Odd as it may sound, I don't think poetry lends itself to song. We are all so accustomed to hearing popular songs sung the way we speak that poetry simply doesn't sound natural to our ears.
Editing your own words is a significant part of writing songs: the writer must edit all of the time. On the other hand, I'm more interested in hearing what people feel and in their mistakes than in their editing ability.
I had a title of The Late Great Johnny Ace going around in my head while I was still working on the Still Crazy album. At one time I was going to write a play about Johnny Ace and John Kennedy; then when John Lennon was murdered he became the third Johnny Ace. I decided I still wanted to write a play, but would try first to edit it down, to write it as a song and put all the thoughts into the song, When I had finished, I said, well, I guess it's all been done in the song, so I don't have to write the play.
The music I love is the music of my early adolescence guitar and vocal, four-part harmony groups on the corner and Southern rock 'n 'roll which I used to listen to on the radio.
If you play five melody lines for someone with a certain amount of taste and musical sophistication, they will probably pick the most musical. What I'm interested in, however, is what comes out of someone's heart when they sit down at their instrument or use their voice to pour it out.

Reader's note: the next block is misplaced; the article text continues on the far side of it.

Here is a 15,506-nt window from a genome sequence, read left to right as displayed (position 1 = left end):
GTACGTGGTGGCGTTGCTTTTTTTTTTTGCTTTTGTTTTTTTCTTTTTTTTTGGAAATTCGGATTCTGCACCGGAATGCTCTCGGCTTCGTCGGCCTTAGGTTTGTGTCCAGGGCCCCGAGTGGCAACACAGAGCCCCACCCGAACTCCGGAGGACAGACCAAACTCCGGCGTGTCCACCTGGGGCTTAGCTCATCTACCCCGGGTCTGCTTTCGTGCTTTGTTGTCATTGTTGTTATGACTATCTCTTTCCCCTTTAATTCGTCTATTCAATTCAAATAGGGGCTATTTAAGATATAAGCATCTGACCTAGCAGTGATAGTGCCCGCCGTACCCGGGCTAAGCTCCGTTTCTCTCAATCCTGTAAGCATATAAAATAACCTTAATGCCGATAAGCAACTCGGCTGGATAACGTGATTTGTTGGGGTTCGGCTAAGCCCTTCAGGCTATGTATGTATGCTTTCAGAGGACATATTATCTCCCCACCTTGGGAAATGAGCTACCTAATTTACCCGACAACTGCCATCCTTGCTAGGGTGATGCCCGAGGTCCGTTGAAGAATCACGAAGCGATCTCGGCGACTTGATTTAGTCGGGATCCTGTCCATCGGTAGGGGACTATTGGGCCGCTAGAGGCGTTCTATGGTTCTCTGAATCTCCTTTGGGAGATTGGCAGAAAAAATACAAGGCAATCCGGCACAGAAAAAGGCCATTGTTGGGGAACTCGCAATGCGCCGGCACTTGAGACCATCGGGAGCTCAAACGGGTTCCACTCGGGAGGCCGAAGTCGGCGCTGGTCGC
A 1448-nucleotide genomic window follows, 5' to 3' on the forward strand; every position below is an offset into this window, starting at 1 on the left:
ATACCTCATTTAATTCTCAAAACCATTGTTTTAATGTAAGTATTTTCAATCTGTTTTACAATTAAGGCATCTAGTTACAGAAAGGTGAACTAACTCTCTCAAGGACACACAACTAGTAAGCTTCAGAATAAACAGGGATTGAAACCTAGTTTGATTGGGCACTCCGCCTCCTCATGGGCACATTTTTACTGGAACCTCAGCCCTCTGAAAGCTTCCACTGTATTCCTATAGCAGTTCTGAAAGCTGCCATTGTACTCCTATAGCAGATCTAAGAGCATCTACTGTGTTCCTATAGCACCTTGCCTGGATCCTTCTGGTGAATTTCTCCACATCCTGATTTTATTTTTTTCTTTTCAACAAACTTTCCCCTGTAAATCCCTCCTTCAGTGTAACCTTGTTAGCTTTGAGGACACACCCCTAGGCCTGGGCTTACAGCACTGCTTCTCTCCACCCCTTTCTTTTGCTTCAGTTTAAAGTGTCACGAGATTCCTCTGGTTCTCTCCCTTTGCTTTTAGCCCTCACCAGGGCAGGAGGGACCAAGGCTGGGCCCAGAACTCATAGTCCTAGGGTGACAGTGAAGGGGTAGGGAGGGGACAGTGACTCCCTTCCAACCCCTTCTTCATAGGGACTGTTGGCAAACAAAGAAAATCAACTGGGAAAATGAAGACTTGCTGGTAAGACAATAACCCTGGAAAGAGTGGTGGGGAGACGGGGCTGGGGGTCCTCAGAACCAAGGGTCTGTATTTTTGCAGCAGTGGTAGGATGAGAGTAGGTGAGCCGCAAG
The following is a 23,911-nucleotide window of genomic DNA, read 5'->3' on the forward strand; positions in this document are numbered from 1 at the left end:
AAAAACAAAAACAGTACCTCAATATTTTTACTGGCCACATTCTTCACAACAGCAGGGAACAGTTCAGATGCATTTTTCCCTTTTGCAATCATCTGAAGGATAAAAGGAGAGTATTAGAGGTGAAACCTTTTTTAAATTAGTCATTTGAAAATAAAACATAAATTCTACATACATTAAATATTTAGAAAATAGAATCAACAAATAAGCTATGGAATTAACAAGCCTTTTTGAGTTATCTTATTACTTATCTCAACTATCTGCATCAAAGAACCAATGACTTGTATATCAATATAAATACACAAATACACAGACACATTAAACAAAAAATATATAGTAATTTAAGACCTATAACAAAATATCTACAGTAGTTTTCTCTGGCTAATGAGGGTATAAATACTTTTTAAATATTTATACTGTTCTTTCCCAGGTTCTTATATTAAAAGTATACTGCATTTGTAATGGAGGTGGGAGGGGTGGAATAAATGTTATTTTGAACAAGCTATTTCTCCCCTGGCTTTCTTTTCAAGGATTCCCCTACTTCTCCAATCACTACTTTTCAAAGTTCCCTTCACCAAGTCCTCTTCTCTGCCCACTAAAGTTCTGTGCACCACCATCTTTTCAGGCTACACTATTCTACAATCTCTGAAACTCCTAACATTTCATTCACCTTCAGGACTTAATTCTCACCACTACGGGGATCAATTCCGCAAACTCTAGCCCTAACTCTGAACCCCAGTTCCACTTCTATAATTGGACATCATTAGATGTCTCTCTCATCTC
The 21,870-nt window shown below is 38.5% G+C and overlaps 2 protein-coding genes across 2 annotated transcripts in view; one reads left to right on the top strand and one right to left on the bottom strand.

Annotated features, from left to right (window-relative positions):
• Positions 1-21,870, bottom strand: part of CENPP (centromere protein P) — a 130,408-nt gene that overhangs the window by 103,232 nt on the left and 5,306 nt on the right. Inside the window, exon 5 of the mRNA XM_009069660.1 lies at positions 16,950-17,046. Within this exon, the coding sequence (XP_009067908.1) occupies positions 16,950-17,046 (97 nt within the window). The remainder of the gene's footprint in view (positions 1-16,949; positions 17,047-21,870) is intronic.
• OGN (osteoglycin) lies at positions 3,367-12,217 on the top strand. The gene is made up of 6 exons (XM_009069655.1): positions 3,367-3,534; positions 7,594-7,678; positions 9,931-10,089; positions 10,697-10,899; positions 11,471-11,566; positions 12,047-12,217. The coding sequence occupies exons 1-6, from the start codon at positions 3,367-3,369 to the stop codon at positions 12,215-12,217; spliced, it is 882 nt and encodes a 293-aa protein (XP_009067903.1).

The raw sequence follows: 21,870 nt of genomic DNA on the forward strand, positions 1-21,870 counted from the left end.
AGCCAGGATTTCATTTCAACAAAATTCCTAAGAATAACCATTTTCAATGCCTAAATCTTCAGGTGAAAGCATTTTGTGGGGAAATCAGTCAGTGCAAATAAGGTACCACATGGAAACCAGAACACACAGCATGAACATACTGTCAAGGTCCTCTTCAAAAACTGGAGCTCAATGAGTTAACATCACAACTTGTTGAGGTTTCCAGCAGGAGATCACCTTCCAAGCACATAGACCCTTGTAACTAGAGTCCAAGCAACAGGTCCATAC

With my own music I have discovered that it is the stuff that comes from the heart and not the clever things that works best. If I listen to my old songs, I can see the intellectual choices that I imposed on the music, which is the trap of using technique, as the chisel to create the piece. You chisel into your creative impulse with a technique and you might, for example, decide that the chisel will be 10/8 time becoming 6/8, as I did in How The Heart Approaches What It Yearns. I did it because the melody and the chords were so simple that I thought I'd better make them tricky, but trickiness can get in the way, which is why I don't think computer thinking is a substitute for creativity.
In developing the musical side of a song, I pay attention to the song's essence: whether, for example, its a rhythm pattern or a melody. Late In The Evening is a rhythm song and has to